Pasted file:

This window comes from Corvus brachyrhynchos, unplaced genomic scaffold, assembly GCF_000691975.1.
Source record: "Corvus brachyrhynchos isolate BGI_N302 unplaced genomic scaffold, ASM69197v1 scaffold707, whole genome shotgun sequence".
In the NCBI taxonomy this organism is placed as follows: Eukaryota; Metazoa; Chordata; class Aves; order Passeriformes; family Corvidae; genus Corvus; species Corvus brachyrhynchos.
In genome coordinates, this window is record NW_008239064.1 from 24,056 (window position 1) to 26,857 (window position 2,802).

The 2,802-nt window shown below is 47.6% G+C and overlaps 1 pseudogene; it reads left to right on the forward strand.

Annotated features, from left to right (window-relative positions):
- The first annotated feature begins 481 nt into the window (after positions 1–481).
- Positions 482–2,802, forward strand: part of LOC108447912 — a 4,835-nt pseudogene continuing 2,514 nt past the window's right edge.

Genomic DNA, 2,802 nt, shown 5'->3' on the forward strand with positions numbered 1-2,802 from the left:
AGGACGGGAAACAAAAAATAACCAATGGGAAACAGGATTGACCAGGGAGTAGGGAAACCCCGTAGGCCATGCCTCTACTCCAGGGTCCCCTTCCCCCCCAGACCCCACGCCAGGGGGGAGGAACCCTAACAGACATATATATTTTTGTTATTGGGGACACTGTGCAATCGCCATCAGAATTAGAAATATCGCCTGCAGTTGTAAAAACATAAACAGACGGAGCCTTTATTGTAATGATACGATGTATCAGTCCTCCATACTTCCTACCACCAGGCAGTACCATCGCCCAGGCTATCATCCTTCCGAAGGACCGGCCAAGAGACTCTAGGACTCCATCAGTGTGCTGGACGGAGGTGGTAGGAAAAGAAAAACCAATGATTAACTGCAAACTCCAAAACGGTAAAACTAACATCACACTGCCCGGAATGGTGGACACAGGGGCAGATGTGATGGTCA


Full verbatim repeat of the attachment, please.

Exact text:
This window comes from Corvus brachyrhynchos, unplaced genomic scaffold, assembly GCF_000691975.1.
Source record: "Corvus brachyrhynchos isolate BGI_N302 unplaced genomic scaffold, ASM69197v1 scaffold707, whole genome shotgun sequence".
In the NCBI taxonomy this organism is placed as follows: Eukaryota; Metazoa; Chordata; class Aves; order Passeriformes; family Corvidae; genus Corvus; species Corvus brachyrhynchos.
In genome coordinates, this window is record NW_008239064.1 from 24,056 (window position 1) to 26,857 (window position 2,802).

The 2,802-nt window shown below is 47.6% G+C and overlaps 1 pseudogene; it reads left to right on the forward strand.

Annotated features, from left to right (window-relative positions):
- The first annotated feature begins 481 nt into the window (after positions 1–481).
- Positions 482–2,802, forward strand: part of LOC108447912 — a 4,835-nt pseudogene continuing 2,514 nt past the window's right edge.

Genomic DNA, 2,802 nt, shown 5'->3' on the forward strand with positions numbered 1-2,802 from the left:
AGGACGGGAAACAAAAAATAACCAATGGGAAACAGGATTGACCAGGGAGTAGGGAAACCCCGTAGGCCATGCCTCTACTCCAGGGTCCCCTTCCCCCCCAGACCCCACGCCAGGGGGGAGGAACCCTAACAGACATATATATTTTTGTTATTGGGGACACTGTGCAATCGCCATCAGAATTAGAAATATCGCCTGCAGTTGTAAAAACATAAACAGACGGAGCCTTTATTGTAATGATACGATGTATCAGTCCTCCATACTTCCTACCACCAGGCAGTACCATCGCCCAGGCTATCATCCTTCCGAAGGACCGGCCAAGAGACTCTAGGACTCCATCAGTGTGCTGGACGGAGGTGGTAGGAAAAGAAAAACCAATGATTAACTGCAAACTCCAAAACGGTAAAACTAACATCACACTGCCCGGAATGGTGGACACAGGGGCAGATGTGATGGTCA